A wax museum run by a demented doctor contains statues of such crime figures as Jack the Ripper and Bluebeard. In addition to making wax statues the doctor performs plastic surgery. It is here that an arch fiend takes refuge. The museum also houses a statue of Charlie. Frustrated number-two son kicks statue in rear; oops, number-two son wrong in his assumption. Written by
Ed Stephan <firstname.lastname@example.org>
This film was first telecast in Detroit Monday 28 December 1953 on WXYZ (Channel 7), in New York City Friday 5 March 1954 on WCBS (Channel 2), in Los Angeles Saturday 4 September 1954 on KNBH (Channel 4), and in San Francisco Tuesday 21 June 1955 on KRON (Channel 4). See more »
When Inspector Matthews comes in through the museum window, his coat is wet from the thunderstorm outside. Seconds thereafter, although his face still has rain dripping from it, his coat is now dry. See more »
Of all the Chans that I know, this is both the best and the most interesting.
The setting is really cool. Its a wax museum where contemporary crimes are displayed, using personalities that are alive and are among the statues of themselves. It is also a plastic surgery where crooks get their faces changed. And thirdly it is the site of a broadcast radio show where unsolved crimes are re-enacted on-air.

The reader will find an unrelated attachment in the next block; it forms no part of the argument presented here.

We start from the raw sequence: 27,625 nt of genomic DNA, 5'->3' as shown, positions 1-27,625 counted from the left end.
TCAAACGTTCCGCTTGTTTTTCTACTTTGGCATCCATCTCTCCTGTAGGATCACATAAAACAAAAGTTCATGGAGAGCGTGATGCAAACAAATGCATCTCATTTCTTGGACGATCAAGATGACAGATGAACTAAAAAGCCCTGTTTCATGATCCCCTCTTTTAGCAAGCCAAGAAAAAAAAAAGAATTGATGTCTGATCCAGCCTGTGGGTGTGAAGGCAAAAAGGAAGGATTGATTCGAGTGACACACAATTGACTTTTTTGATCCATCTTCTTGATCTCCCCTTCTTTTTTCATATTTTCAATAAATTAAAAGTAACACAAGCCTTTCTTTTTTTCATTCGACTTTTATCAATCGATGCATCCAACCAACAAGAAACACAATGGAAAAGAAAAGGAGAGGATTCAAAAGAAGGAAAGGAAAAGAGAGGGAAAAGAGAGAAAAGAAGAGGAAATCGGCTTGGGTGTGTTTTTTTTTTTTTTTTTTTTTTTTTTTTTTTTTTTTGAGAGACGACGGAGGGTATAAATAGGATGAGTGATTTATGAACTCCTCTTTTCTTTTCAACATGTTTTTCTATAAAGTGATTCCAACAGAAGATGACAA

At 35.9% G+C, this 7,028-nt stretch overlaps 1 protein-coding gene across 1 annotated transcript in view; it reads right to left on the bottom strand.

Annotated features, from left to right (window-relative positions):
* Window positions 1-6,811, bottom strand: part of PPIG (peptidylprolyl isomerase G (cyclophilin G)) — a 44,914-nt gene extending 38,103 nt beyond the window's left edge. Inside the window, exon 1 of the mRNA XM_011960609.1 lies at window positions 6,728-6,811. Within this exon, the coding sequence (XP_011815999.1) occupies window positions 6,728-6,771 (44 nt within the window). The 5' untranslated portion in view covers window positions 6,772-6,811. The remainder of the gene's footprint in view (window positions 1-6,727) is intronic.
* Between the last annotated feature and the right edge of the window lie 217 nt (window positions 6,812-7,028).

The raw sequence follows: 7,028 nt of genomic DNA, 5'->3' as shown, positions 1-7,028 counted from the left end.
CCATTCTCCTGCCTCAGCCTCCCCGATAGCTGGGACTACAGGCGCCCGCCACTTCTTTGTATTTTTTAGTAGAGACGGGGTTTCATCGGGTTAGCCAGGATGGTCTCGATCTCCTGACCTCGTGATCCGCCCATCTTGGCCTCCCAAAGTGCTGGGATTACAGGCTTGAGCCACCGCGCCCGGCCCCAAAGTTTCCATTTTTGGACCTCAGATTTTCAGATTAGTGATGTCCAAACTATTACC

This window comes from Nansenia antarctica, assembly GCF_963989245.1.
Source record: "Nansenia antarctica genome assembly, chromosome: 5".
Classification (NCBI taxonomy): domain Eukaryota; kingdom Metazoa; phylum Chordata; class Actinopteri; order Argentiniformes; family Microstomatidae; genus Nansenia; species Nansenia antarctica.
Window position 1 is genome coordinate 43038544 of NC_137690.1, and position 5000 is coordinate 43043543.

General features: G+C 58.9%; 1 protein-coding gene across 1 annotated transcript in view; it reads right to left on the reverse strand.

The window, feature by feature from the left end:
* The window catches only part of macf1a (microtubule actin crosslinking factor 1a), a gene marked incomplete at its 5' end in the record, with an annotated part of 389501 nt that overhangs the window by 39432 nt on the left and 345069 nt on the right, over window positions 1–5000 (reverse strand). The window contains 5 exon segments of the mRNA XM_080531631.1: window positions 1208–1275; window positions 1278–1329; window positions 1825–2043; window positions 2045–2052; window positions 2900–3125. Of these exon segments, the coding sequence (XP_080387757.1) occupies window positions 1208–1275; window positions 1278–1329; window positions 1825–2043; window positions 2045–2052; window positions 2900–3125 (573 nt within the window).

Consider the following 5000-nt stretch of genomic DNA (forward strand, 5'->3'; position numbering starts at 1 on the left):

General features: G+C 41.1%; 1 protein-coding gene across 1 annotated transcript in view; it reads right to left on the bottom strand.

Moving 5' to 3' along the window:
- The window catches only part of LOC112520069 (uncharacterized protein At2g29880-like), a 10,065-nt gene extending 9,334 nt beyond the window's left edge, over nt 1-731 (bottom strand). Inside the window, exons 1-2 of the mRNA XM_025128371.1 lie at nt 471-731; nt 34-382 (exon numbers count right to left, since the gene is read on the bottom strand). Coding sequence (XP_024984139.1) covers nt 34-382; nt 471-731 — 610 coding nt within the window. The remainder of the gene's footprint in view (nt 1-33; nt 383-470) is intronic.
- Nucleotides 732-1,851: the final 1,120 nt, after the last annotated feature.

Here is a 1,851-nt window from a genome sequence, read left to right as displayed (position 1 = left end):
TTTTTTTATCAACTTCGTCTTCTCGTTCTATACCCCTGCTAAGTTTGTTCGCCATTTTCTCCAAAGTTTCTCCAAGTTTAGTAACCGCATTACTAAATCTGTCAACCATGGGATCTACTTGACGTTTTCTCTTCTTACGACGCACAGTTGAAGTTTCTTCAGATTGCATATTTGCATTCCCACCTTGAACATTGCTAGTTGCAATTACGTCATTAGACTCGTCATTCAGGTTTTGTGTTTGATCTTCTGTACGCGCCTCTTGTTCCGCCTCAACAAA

It sounds complicated, and it is. But it is all done very matter of factly, so that these three very clever notions overlap and sometimes merge. Regular readers of my comments know that I love this sort of stuff, stuff I call "folding." Folding is stuff that plays with the notions of representation, and the fun is in how the movieness can play with itself, presenting to us and at the same time noodling with what it means to present.
Detecting in folds has always been a way of discovering narrative. Charlie Chan mysteries aren't the most cerebral of things along these lines. And the actual mystery here is impossible for the audience to anticipate. Its just revealed.
But in just the form of the thing, its great fun. It even has a chess-playing machine, a pretty savvy reference to a fourth fold. (One of the earliest
Ted's Evaluation -- 3 of 3: Worth watching.
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